Journal of Medical Microbiology (2006), 55, 127–131
Detection of mixed infections with Mycobacteriumlentiflavum and Mycobacterium avium by moleculargenotyping methods
Philip Suffys,1 Adalgiza da Silva Rocha,1 Adeilton Branda˜o,2Bart Vanderborght,3 Wouter Mijs,4 Geert Jannes,4 Fernanda C. Q. Mello,3Heloisa da Silveira Paro Pedro,5 Leila de Souza Fonseca,6Rosaˆngela Siqueira de Oliveira,7 Sylvia Cardoso Lea˜o7and Maria Helena Fe´res Saad1
Department of Mycobacterioses1 and Department of Tropical Medicine2, Oswaldo Cruz
Institute, Fiocruz, Rio de Janeiro, Brazil
3,6University Hospital Clementino Fraga Filho3 and Microbiology Institute6, Federal University of
Rio de Janeiro (UFRJ), Rio de Janeiro, Brazil
4Innogenetics N. V., Technologiepark 6, B-9052 Ghent, Belgium
5Adolfo Lutz Institute, Sa˜o Paulo, Brazil
7Department of Microbiology, Immunology and Parasitology, Paulista School of Medicine,
Three mycobacterial isolates, one from the blood of an HIV-infected patient and two consecutiveisolates from a woman with unknown HIV status, had been identified as belonging to theMycobacterium avium complex by conventional procedures. In both patients, using genetic analysisprocedures such as PCR–restriction enzyme analysis (PRA) of the hsp65 gene, a commerciallyavailable reverse hybridization-based assay (INNO-LiPA MYCOBACTERIA) and/or sequencinganalysis of the 16S–23S internal transcribed spacer (ITS), the presence of Mycobacteriumlentiflavum was also demonstrated. At the time of detection, both cases were also infected with M.
avium, suggesting an underestimation of infection with M. lentiflavum and co-infection with different
2002). The main reservoir in the environment has not been
Mycobacterium lentiflavum is a slowly growing acid-fast
firmly established, but organisms with M. lentiflavum-like
bacillus (AFB) that has biochemical characteristics identical
16S rRNA gene sequences were detected in soil samples from
to those of organisms belonging to the Mycobacterium
the UK and from France (Mendum et al., 2000) and the
avium complex (MAC) and mycolic acid and fatty acid
species seems to be frequently present in drinking water
chromatography patterns very similar to those of Myco-
distribution systems in Finland (Torvinen et al., 2004). We
bacterium simiae, so genetic analysis is necessary for con-
here report the detection of a co-infection with M. aviumand M. lentiflavum in the blood or lung of two different
clusive identification (Springer et al., 1996). This organism
has been isolated from sterile clinical samples in Italy,Switzerland, Germany, France and Spain (Springer et al.,1996; Tortoli et al., 1997; Niobe et al., 2001; Ibanez et al.,2002) and from sputum samples in Brazil (da Silva Rocha
et al., 1999) and Italy (Molteni et al., 2005) and, recently,
cases of human disease have been reported, includingchronic pulmonary disease (Molteni et al., 2005), cervical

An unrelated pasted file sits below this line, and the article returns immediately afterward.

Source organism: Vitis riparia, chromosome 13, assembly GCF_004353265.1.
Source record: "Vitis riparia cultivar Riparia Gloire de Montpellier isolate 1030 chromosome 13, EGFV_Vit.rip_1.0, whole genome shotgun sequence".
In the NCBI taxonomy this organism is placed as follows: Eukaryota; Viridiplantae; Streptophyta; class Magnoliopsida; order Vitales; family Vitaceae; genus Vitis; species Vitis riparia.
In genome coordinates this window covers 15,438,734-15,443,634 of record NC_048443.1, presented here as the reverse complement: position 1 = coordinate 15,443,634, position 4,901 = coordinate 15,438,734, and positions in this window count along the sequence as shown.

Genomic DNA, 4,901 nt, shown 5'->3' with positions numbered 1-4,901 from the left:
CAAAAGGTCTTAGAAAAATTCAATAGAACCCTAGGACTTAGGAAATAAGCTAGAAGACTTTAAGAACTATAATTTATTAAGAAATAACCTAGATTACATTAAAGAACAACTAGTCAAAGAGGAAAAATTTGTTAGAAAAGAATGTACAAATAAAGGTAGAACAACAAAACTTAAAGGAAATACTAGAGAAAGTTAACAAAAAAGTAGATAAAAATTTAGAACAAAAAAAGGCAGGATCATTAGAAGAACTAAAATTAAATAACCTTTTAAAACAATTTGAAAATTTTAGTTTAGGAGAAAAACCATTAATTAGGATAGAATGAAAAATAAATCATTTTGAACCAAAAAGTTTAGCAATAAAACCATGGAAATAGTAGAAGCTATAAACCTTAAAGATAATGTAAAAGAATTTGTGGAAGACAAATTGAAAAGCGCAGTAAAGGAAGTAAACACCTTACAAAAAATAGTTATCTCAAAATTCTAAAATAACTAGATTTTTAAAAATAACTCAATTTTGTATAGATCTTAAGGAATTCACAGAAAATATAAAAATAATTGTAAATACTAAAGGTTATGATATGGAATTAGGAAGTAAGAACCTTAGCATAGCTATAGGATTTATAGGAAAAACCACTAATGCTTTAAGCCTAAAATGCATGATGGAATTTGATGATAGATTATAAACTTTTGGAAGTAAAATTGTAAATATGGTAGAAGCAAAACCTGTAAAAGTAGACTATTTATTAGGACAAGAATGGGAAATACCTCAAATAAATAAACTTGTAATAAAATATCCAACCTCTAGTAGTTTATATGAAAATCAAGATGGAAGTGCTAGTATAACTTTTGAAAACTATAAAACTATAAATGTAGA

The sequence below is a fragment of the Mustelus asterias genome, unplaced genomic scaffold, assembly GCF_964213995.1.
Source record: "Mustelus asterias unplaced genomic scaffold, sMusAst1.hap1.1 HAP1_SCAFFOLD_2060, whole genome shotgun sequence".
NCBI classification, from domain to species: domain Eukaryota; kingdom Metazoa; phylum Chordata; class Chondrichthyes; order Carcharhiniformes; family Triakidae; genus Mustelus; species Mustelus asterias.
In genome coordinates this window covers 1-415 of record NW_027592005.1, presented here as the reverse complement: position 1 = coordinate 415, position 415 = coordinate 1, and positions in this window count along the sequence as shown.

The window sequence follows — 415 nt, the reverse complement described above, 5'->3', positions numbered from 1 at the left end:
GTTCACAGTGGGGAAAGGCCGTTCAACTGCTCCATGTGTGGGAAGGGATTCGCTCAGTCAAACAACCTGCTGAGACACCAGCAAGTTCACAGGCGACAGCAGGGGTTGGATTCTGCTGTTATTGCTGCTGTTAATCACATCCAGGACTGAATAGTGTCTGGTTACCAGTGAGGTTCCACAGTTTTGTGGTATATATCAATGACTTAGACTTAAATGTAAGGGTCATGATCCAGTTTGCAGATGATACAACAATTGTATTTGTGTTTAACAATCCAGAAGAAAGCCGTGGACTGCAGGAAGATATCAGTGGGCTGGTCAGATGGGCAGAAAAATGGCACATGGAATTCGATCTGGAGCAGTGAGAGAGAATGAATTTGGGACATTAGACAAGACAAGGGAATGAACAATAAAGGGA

Case 1. In December 1994, a 27-year-old Caucasian male was sub-
lymphadenitis (Cabria et al., 2002), liver abscess (Tortoli
mitted to a renal biopsy at the Clementino Fraga Filho University
et al., 2002) and fatal disseminated infection (Ibanez et al.,
Hospital in Rio de Janeiro and membranoproliferative glomerulo-nephritis type I was diagnosed. The individual was submitted tointravenous corticoid treatment and discharged from the hospital
Abbreviations: AFB, acid-fast bacillus; ITS, internal transcribed spacer;
while continuing oral methylprednisone treatment that was gradu-
MAC, Mycobacterium avium complex; PRA, PCR–restriction enzyme
ally reduced until interruption in December 1995. By that time, the
patient had developed lymphopenia (as shown by CD4 lymphocyte
counts of 500 cells mm23) that was held under control, but, in
M. intracellulare and M. avium, respectively, according to Thierry
September 1996, he returned with weight loss, cough, fever and oral
et al. (1993), while the presence of the insertion sequence IS1245 is
candidiasis. A chest X-ray revealed a diffuse reticulonodular infiltrate
indicative of M. avium (Guerrero et al., 1995). Because the two cases
suggestive of active pulmonary disease. Sputum bacteriology showed
were investigated independently by different research groups, the
no evidence of AFB, but pneumocystosis, a definitive marker of
methodologies performed on the isolates from the two patients were
AIDS, was diagnosed and infection with HIV was confirmed. Treat-
ment of pneumocystosis resulted in clinical improvement but,3 weeks later, the patient returned with high fever and aqueous diar-rhoea. A blood culture was performed and was positive for AFB.
Upon treatment with streptomycin, sulphamethoxazole/trimethro-prim and corticoid, the patient improved and was discharged from
the hospital in October 1996. Two weeks later he returned to thehospital and received zidovidine and didanosine and was discharged
Blood culture yielded small, pale-yellow, smooth-domed
with the recommendation to return for regular re-evaluation. The
colonies of AFB after 28 days of incubation at 37 u
patient died a few months later in another hospital and no data are
LJ medium and the culture was identified as MAC by
available on the exact cause of death.
conventional biochemical methods (negative for Tweenhydrolysis, nitrate reduction and urease and positive for
Case 2. In 1996, a 64-year-old woman was diagnosed with tubercu-
catalase and tellurite reduction). Part of the sample was
losis in the State of Mato Grosso. Despite treatment for tuberculosis